When does accepting four Oscars in a ceremony not equal tying the record of winning four Oscars in a night?
When one of those Oscars actually belongs to a country, not to the filmmakers.
The 92nd Academy Awards certainly seemed like the Bong Joon Ho show, with the revered South Korean filmmaker of “Parasite” taking the stage no fewer than four history-making times to collect the Oscars for best picture (as producer), director, original screenplay (he co-wrote it with Han Jin Won) and international feature.
However, the academy’s Rule 13. D. 3. governing international features states, “The Academy statuette (Oscar) will be awarded to the film and accepted by the director on behalf of the film’s creative talents. For Academy Awards purposes, the country will be credited as the nominee. The director’s name will be listed on the statuette plaque after the country and film title.”
And the academy confirms that, technically, director Bong scored three historic Oscar wins. The country of South Korea is the credited honoree for the international feature prize.
Bong and the film set many records Sunday night. Bong and Han’s screenplay win was the first ever for Asian writers; the international feature win was South Korea’s first as a nation (on its first ever nomination); Bong’s director prize was the first for an Asian filmmaker for a work in a foreign language (Ang Lee, who has won twice, was the category’s first Asian winner); the best picture win was the first for a foreign-language film.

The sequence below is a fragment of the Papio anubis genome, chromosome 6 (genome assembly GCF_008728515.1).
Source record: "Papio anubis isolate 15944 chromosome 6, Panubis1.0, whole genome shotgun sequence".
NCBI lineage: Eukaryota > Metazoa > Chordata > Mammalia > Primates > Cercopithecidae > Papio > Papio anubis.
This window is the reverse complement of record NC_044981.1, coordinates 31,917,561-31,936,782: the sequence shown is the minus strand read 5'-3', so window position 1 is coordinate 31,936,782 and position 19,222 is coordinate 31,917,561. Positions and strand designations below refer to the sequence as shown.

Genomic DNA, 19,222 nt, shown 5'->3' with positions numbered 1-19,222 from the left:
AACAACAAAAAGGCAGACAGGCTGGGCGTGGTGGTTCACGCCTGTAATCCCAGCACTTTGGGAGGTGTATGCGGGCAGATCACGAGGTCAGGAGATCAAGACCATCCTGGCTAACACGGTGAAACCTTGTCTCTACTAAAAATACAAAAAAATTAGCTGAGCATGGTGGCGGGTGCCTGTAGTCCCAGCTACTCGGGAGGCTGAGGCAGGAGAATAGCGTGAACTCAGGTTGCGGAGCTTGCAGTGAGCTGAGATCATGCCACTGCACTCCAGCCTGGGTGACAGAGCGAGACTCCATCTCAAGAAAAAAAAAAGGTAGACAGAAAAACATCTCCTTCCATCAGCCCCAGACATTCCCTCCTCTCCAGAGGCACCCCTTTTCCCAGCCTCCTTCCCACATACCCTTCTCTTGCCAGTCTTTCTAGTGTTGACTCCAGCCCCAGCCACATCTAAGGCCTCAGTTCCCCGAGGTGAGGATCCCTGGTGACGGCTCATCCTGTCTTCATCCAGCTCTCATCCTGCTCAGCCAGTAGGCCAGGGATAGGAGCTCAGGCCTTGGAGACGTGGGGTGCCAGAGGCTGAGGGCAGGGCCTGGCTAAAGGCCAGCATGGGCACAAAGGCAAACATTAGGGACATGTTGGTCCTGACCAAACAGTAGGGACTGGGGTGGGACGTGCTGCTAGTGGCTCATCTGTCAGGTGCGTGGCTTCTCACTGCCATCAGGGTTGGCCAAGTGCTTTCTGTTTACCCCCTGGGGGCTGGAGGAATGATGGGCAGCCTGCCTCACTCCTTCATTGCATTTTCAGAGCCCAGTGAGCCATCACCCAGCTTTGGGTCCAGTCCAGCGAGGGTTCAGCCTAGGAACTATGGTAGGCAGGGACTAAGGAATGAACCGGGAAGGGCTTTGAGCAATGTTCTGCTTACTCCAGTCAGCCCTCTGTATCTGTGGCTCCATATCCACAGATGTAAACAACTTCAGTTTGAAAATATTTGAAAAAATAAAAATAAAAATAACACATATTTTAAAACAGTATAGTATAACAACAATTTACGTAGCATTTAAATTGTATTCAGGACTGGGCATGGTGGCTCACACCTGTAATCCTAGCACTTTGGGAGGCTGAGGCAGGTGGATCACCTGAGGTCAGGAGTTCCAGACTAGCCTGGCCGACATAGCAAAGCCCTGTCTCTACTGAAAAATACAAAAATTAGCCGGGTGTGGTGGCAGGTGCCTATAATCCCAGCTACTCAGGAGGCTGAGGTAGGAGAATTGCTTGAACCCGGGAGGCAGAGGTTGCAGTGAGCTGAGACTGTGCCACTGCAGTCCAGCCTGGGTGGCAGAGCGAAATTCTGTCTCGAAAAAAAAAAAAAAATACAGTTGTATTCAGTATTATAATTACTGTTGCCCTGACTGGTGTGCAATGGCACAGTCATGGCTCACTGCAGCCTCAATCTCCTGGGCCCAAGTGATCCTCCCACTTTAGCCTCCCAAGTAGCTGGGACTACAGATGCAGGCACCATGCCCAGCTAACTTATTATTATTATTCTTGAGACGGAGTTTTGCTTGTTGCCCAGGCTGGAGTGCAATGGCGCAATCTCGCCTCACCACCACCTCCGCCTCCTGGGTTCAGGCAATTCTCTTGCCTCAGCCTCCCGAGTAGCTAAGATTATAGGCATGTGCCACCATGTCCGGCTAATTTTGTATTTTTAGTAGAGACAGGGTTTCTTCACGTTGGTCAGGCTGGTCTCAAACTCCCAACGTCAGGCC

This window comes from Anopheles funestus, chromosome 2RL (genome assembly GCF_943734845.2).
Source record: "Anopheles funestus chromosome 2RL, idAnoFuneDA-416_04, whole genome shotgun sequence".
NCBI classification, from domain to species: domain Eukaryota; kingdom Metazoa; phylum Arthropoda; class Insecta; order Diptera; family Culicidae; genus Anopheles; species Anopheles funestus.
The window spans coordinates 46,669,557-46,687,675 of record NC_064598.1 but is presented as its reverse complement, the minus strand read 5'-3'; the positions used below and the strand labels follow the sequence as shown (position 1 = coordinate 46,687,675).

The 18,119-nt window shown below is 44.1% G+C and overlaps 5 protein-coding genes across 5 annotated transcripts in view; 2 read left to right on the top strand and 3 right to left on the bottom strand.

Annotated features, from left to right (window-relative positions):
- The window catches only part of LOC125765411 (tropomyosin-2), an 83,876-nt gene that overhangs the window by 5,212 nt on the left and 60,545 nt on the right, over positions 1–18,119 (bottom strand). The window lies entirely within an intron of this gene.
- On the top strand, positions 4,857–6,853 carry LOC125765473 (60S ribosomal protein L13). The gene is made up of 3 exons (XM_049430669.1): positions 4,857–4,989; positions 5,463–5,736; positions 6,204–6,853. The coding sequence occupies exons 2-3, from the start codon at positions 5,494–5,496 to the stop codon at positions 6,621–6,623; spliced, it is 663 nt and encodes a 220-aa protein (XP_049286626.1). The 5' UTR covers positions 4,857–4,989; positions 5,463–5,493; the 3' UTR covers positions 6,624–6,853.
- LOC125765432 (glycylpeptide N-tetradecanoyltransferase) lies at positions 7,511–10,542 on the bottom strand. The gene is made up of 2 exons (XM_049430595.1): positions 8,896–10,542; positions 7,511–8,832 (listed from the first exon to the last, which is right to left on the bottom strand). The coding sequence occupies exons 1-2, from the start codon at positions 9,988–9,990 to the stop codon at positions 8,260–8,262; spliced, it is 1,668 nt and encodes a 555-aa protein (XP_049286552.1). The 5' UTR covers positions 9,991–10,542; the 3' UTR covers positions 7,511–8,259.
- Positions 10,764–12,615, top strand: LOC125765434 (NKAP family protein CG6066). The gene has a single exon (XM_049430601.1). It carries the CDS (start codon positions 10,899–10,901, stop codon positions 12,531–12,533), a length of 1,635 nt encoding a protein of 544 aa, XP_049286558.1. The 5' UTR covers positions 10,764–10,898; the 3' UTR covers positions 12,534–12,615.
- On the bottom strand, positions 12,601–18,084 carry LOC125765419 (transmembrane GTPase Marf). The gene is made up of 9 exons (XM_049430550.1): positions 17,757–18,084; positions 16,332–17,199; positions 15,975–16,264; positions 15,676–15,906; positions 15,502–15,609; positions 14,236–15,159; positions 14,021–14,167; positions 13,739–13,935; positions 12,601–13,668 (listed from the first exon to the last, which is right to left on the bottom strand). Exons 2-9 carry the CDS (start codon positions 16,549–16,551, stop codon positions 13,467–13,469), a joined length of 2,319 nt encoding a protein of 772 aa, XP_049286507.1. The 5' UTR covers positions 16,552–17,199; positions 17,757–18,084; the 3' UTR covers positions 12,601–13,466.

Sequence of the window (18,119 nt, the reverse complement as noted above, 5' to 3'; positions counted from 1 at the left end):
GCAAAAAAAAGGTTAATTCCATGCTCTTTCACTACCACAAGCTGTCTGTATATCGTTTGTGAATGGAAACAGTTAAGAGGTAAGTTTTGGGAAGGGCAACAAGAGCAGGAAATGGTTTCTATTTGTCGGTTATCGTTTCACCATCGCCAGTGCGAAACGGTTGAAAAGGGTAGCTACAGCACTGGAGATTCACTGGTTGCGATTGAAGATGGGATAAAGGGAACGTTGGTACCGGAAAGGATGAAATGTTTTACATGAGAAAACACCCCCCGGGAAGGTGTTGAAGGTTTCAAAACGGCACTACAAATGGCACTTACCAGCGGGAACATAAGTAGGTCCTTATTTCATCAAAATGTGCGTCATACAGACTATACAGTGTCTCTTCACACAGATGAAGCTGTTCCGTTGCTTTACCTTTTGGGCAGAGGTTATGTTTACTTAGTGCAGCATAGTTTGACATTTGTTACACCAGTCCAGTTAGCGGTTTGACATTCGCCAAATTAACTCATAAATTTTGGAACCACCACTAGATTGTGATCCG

Bong joins nine other individuals who have won three Oscars for one film in one night: James L. Brooks (“Terms of Endearment”), James Cameron (“Titanic”), the Coen brothers (“No Country for Old Men”), Francis Ford Coppola (“The Godfather Part II”), Alejandro González Iñárritu (“Birdman”), Peter Jackson and Fran Walsh (“The Lord of the Rings: The Return of the King”) and Billy Wilder (“The Apartment”).
But the official record for most wins by an individual at one ceremony still belongs to Walt Disney. He collected four statuettes at the 1954 ceremony, for short-subject cartoon (“Toot, Whistle, Plunk and Bloom”), documentary feature (“The Living Desert”) , documentary short subject (“The Alaskan Eskimo”) and live-action short subject, two-reel (“Bear Country”).
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